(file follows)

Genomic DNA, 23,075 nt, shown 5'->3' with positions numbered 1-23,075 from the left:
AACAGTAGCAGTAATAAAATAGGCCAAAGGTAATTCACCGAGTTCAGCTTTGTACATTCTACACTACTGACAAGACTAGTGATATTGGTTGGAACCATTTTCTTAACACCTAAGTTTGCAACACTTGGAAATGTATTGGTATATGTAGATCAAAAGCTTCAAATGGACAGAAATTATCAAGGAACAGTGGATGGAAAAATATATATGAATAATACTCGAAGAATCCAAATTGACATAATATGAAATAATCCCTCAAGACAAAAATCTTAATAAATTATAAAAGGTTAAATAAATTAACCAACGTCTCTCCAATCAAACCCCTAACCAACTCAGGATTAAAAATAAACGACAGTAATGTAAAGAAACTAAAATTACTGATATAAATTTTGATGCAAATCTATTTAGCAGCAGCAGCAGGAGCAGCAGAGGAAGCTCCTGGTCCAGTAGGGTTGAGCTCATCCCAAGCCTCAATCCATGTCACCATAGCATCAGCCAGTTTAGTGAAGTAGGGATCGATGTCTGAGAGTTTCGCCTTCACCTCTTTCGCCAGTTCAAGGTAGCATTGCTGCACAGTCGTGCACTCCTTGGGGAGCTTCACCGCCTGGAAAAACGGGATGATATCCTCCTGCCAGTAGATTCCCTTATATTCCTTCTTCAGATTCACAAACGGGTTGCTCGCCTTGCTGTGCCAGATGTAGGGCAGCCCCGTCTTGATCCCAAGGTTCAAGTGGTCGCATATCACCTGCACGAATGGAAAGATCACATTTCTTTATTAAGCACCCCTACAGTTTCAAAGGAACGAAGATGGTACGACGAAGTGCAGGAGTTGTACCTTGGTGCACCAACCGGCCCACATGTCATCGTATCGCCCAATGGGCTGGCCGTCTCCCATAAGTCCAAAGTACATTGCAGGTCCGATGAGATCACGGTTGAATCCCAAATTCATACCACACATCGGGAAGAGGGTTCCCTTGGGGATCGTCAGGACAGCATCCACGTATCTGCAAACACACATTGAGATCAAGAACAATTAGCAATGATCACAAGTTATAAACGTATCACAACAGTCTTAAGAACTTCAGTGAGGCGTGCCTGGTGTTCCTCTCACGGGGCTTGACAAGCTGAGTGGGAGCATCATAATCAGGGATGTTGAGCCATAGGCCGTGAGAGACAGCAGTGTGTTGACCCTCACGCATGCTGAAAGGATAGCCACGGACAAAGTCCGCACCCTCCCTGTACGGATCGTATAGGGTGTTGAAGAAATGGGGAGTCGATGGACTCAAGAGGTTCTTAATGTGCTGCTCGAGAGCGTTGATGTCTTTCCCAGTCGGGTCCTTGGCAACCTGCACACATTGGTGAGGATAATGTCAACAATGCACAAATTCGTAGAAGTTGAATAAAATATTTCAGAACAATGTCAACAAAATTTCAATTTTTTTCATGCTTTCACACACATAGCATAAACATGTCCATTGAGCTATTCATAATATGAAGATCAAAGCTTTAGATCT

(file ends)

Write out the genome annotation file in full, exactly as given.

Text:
Genomic DNA, 23,075 nt, shown 5'->3' with positions numbered 1-23,075 from the left:
AACAGTAGCAGTAATAAAATAGGCCAAAGGTAATTCACCGAGTTCAGCTTTGTACATTCTACACTACTGACAAGACTAGTGATATTGGTTGGAACCATTTTCTTAACACCTAAGTTTGCAACACTTGGAAATGTATTGGTATATGTAGATCAAAAGCTTCAAATGGACAGAAATTATCAAGGAACAGTGGATGGAAAAATATATATGAATAATACTCGAAGAATCCAAATTGACATAATATGAAATAATCCCTCAAGACAAAAATCTTAATAAATTATAAAAGGTTAAATAAATTAACCAACGTCTCTCCAATCAAACCCCTAACCAACTCAGGATTAAAAATAAACGACAGTAATGTAAAGAAACTAAAATTACTGATATAAATTTTGATGCAAATCTATTTAGCAGCAGCAGCAGGAGCAGCAGAGGAAGCTCCTGGTCCAGTAGGGTTGAGCTCATCCCAAGCCTCAATCCATGTCACCATAGCATCAGCCAGTTTAGTGAAGTAGGGATCGATGTCTGAGAGTTTCGCCTTCACCTCTTTCGCCAGTTCAAGGTAGCATTGCTGCACAGTCGTGCACTCCTTGGGGAGCTTCACCGCCTGGAAAAACGGGATGATATCCTCCTGCCAGTAGATTCCCTTATATTCCTTCTTCAGATTCACAAACGGGTTGCTCGCCTTGCTGTGCCAGATGTAGGGCAGCCCCGTCTTGATCCCAAGGTTCAAGTGGTCGCATATCACCTGCACGAATGGAAAGATCACATTTCTTTATTAAGCACCCCTACAGTTTCAAAGGAACGAAGATGGTACGACGAAGTGCAGGAGTTGTACCTTGGTGCACCAACCGGCCCACATGTCATCGTATCGCCCAATGGGCTGGCCGTCTCCCATAAGTCCAAAGTACATTGCAGGTCCGATGAGATCACGGTTGAATCCCAAATTCATACCACACATCGGGAAGAGGGTTCCCTTGGGGATCGTCAGGACAGCATCCACGTATCTGCAAACACACATTGAGATCAAGAACAATTAGCAATGATCACAAGTTATAAACGTATCACAACAGTCTTAAGAACTTCAGTGAGGCGTGCCTGGTGTTCCTCTCACGGGGCTTGACAAGCTGAGTGGGAGCATCATAATCAGGGATGTTGAGCCATAGGCCGTGAGAGACAGCAGTGTGTTGACCCTCACGCATGCTGAAAGGATAGCCACGGACAAAGTCCGCACCCTCCCTGTACGGATCGTATAGGGTGTTGAAGAAATGGGGAGTCGATGGACTCAAGAGGTTCTTAATGTGCTGCTCGAGAGCGTTGATGTCTTTCCCAGTCGGGTCCTTGGCAACCTGCACACATTGGTGAGGATAATGTCAACAATGCACAAATTCGTAGAAGTTGAATAAAATATTTCAGAACAATGTCAACAAAATTTCAATTTTTTTCATGCTTTCACACACATAGCATAAACATGTCCATTGAGCTATTCATAATATGAAGATCAAAGCTTTAGATCT